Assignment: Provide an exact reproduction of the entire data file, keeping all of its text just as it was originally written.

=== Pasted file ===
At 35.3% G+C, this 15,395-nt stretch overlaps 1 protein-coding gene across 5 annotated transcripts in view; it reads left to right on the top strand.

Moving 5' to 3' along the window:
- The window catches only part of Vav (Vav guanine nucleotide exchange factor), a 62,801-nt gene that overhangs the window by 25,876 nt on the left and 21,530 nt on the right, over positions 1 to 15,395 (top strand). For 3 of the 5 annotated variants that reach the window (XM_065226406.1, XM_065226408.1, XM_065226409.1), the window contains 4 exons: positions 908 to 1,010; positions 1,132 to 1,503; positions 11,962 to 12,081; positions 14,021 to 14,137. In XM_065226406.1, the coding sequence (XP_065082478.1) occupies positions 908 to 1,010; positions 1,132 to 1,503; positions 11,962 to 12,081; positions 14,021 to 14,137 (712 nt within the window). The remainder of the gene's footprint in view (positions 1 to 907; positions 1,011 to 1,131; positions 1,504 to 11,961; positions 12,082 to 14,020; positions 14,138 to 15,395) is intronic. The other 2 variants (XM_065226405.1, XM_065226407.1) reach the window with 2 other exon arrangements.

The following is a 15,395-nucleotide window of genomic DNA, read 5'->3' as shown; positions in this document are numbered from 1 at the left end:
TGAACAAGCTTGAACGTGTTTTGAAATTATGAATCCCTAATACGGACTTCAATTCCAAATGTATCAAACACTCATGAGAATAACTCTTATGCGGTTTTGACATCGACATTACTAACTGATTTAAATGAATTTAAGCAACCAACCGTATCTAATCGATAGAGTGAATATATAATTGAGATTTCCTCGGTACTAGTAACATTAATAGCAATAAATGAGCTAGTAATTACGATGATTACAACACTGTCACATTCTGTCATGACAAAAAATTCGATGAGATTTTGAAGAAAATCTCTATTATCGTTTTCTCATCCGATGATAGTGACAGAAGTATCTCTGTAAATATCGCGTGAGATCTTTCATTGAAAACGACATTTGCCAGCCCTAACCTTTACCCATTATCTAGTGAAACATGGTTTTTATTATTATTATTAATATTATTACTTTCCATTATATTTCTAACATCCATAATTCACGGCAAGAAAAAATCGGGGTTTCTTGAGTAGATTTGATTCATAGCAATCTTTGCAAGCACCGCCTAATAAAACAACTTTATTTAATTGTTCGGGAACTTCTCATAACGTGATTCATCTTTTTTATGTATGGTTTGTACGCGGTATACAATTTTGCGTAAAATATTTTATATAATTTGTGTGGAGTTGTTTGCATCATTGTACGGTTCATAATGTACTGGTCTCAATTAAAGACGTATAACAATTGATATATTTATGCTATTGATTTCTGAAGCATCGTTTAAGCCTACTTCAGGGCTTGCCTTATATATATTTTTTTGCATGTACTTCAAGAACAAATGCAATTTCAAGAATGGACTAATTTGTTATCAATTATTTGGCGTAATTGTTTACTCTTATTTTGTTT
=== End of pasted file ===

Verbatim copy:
At 35.3% G+C, this 15,395-nt stretch overlaps 1 protein-coding gene across 5 annotated transcripts in view; it reads left to right on the top strand.

Moving 5' to 3' along the window:
- The window catches only part of Vav (Vav guanine nucleotide exchange factor), a 62,801-nt gene that overhangs the window by 25,876 nt on the left and 21,530 nt on the right, over positions 1 to 15,395 (top strand). For 3 of the 5 annotated variants that reach the window (XM_065226406.1, XM_065226408.1, XM_065226409.1), the window contains 4 exons: positions 908 to 1,010; positions 1,132 to 1,503; positions 11,962 to 12,081; positions 14,021 to 14,137. In XM_065226406.1, the coding sequence (XP_065082478.1) occupies positions 908 to 1,010; positions 1,132 to 1,503; positions 11,962 to 12,081; positions 14,021 to 14,137 (712 nt within the window). The remainder of the gene's footprint in view (positions 1 to 907; positions 1,011 to 1,131; positions 1,504 to 11,961; positions 12,082 to 14,020; positions 14,138 to 15,395) is intronic. The other 2 variants (XM_065226405.1, XM_065226407.1) reach the window with 2 other exon arrangements.

The following is a 15,395-nucleotide window of genomic DNA, read 5'->3' as shown; positions in this document are numbered from 1 at the left end:
TGAACAAGCTTGAACGTGTTTTGAAATTATGAATCCCTAATACGGACTTCAATTCCAAATGTATCAAACACTCATGAGAATAACTCTTATGCGGTTTTGACATCGACATTACTAACTGATTTAAATGAATTTAAGCAACCAACCGTATCTAATCGATAGAGTGAATATATAATTGAGATTTCCTCGGTACTAGTAACATTAATAGCAATAAATGAGCTAGTAATTACGATGATTACAACACTGTCACATTCTGTCATGACAAAAAATTCGATGAGATTTTGAAGAAAATCTCTATTATCGTTTTCTCATCCGATGATAGTGACAGAAGTATCTCTGTAAATATCGCGTGAGATCTTTCATTGAAAACGACATTTGCCAGCCCTAACCTTTACCCATTATCTAGTGAAACATGGTTTTTATTATTATTATTAATATTATTACTTTCCATTATATTTCTAACATCCATAATTCACGGCAAGAAAAAATCGGGGTTTCTTGAGTAGATTTGATTCATAGCAATCTTTGCAAGCACCGCCTAATAAAACAACTTTATTTAATTGTTCGGGAACTTCTCATAACGTGATTCATCTTTTTTATGTATGGTTTGTACGCGGTATACAATTTTGCGTAAAATATTTTATATAATTTGTGTGGAGTTGTTTGCATCATTGTACGGTTCATAATGTACTGGTCTCAATTAAAGACGTATAACAATTGATATATTTATGCTATTGATTTCTGAAGCATCGTTTAAGCCTACTTCAGGGCTTGCCTTATATATATTTTTTTGCATGTACTTCAAGAACAAATGCAATTTCAAGAATGGACTAATTTGTTATCAATTATTTGGCGTAATTGTTTACTCTTATTTTGTTT